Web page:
States Wonder: What Happens To Us After Health Law Ruling?
States are anxiously considering the effect of the pending court decision. In Florida, Gov. Rick Scott says his state will comply with the health law if it is upheld. And in California, officials and lawmakers worry over what a ruling could mean for plans to institute consumer protections.
The Associated Press: Florida To Carry Out Health Law If Upheld By Court
Florida's Republican governor -- one of the staunchest opponents of President Barack Obama's health care overhaul -- says his state will carry out the law if the Supreme Court upholds it. Gov. Rick Scott told reporters Wednesday "if it is the law of the land, then we are going to comply” (6/20).
The Hill: Gov. Scott: Florida Will Comply If Health Law Is Upheld
Florida Gov. Rick Scott (R) said Wednesday that his state will comply with all portions of the federal health care law if it is upheld by the Supreme Court. Scott added that he is "very optimistic" the Affordable Care Act will be declared unconstitutional, calling the law a "disaster for patients." "Every government program in the world rations care," the former health care executive told reporters. "This is going to be an unbelievable rationing of care" (Viebeck, 6/20).
Sacramento Bee: Imminent Court Ruling Could Undercut California's Health Plans
It is clear some provisions of the law will almost certainly remain intact in California no matter how the court rules. The state already has enacted its own legislation prohibiting most insurers from denying coverage to children because of pre-existing conditions and allowing people up to age 26 to remain on their parents' policies. Yet a reversal of part or all of President Barack Obama's signature health care law could deeply frustrate the administration's broader health care goals (Siders, 6/21).
California Healthline: Senate Rejects ACA/Exchange Bill
If the Supreme Court overturns part or all of the Affordable Care Act in a ruling expected within the next 10 days, California should be ready, according to Senator Tom Harman (R-Huntington Beach). Harman yesterday introduced SB 1321, which would require the California Health Benefit Exchange to submit a report to the Legislature within 90 days, if the Supreme Court reverses any part of the ACA. The Senate Committee on Health rejected the measure (Gorn, 6/21).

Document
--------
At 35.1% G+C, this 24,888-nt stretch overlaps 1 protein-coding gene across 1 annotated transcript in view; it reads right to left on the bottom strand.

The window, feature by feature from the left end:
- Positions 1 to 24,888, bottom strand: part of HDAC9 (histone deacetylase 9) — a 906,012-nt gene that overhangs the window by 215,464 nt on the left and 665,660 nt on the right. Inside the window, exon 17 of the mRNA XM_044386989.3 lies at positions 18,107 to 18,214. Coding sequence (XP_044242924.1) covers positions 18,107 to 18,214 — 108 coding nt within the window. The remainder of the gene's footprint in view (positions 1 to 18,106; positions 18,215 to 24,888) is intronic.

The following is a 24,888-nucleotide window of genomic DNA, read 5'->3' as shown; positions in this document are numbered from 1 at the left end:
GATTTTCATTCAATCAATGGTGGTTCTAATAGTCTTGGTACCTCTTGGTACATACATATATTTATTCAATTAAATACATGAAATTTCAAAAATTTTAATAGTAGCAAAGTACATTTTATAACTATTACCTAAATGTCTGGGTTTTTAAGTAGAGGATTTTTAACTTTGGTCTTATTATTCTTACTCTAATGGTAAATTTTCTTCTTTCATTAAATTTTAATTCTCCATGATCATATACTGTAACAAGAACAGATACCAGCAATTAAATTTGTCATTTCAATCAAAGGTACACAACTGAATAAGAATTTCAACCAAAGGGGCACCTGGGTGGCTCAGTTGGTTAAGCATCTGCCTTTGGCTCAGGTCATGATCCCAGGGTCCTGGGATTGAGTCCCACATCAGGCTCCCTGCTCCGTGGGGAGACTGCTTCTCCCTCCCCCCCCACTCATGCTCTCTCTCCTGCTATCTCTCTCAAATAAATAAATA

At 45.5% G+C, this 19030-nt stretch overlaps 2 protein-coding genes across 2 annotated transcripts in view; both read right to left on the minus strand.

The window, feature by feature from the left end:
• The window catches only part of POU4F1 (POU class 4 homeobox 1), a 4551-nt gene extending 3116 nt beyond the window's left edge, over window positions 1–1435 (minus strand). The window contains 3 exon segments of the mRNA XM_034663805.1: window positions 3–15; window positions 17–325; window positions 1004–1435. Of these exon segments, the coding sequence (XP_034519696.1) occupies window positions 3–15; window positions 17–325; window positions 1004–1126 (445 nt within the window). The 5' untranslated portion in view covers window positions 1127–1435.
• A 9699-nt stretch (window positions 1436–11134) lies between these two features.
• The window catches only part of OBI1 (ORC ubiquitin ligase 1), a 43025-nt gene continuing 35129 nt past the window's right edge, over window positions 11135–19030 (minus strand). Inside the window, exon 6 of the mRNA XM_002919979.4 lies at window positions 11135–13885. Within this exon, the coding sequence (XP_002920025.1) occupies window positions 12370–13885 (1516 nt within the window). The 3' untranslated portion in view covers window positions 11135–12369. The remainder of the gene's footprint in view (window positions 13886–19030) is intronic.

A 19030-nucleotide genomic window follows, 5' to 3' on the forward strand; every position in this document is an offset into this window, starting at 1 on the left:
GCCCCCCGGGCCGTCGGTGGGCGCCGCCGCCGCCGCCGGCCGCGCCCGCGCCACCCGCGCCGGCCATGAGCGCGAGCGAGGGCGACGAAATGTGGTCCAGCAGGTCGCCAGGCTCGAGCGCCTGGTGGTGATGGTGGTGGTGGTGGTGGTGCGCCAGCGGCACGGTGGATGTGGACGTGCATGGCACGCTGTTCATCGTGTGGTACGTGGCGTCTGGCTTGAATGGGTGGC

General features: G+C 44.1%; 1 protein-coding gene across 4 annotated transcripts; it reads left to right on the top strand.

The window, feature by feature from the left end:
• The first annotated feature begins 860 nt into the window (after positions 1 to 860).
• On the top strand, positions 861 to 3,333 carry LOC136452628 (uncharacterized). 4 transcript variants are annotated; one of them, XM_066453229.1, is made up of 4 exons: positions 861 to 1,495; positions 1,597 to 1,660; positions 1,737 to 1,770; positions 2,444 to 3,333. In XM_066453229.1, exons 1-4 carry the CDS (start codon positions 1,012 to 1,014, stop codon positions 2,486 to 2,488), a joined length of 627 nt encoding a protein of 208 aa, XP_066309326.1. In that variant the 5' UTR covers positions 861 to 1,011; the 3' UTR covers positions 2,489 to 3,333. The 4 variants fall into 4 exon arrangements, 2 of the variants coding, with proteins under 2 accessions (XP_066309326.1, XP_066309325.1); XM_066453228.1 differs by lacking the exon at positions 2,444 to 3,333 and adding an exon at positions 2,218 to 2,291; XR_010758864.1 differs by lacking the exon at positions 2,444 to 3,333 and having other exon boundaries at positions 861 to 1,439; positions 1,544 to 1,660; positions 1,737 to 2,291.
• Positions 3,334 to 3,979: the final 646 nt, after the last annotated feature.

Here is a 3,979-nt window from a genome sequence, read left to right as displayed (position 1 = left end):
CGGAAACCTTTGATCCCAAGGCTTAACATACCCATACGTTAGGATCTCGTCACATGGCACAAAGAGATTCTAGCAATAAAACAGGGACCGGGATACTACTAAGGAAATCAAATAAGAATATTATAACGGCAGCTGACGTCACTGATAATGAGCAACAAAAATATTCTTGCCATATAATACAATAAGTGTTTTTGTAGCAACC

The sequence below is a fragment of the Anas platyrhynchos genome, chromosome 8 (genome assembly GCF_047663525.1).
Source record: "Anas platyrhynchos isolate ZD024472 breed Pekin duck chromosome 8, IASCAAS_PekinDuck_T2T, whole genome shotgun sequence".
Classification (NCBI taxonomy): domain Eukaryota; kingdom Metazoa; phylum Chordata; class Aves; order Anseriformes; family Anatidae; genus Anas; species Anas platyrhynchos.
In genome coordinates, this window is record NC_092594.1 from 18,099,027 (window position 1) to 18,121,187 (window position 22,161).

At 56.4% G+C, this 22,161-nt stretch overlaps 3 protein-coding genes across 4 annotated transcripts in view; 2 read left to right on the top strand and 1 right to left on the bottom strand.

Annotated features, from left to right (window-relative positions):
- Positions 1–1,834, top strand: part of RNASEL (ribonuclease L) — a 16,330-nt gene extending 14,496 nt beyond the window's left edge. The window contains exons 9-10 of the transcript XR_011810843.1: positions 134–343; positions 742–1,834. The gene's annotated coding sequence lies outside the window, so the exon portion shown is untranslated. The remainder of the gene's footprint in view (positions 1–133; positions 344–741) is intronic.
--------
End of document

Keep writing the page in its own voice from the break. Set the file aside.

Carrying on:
CT Mirror: State Could Face Big Revenue Loss If Patient Protection Act Is Overturned
With the U.S. Supreme Court to rule this week or next on national health care reform, Connecticut officials are holding their collective breath, waiting to see if they must choose between cutting health care benefits for the poor and spending more state money to replace the hundreds of millions in federal dollars that will vanish. Both Connecticut's Medicaid for Low-Income Adults -- commonly known as LIA -- and the state's plans to serve a dramatically expanded general Medicaid population, could be thrown into legal limbo, depending on how the high court interprets the U.S. Patient Protection and Affordable Care Act. Shortly after the act passed in 2010, Connecticut became the first state to move its state-funded health program for poor adults without children under the federal Medicaid umbrella (Phaneuf, 6/20).
North Carolina Health News: Health Care Leaders Discuss Effects Of Upcoming Supreme Court Decision
Leaders of some of the Triangle’s largest health care organizations met Tuesday to discuss the impact of the federal health care reform law as the U.S. Supreme Court gets ready to deliver its verdicts on the law’s various provisions. A ballroom at the North Ridge Country Club was filled with hundreds of small business owners looking to get some idea of what the health insurance world would look like in the wake of a Supreme Court ruling (Tsipis, 6/20).
Chicago Sun-Times: Much At Stake With Pending 'Obamacare' Court Ruling
"There is a human cost here," Gov. Pat Quinn told the Chicago Sun-Times Wednesday. "We're talking about thousands of people with pre-existing conditions who now have insurance and thousands of young adults who are now covered by their parents' insurance. We're talking about people who are finally receiving the preventative care they need to lead healthier lives and avoid illnesses." ... "If the Medicaid expansion is thrown out, that would have a devastating impact for the county health system," said Marisa Kollias, spokeswoman for the Cook County Health and Hospitals System that operates the John H. Stroger, Jr. Hospital of Cook County (Sweet, Janssen and McKinney, 6/20).
Health Policy Solutions (a Colo. news service): Colorado Businesses Divided On Health Law
From the White House to the Capitol buildings in both Washington, D.C. and Colorado, elected officials and health policy experts are eagerly awaiting a ruling from the U.S. Supreme Court that could be the most significant in decades. ... In the U.S., businesses have for decades provided health care to employees. Now business leaders are at the center of the debate (Kerwin McCrimmon, 6/20).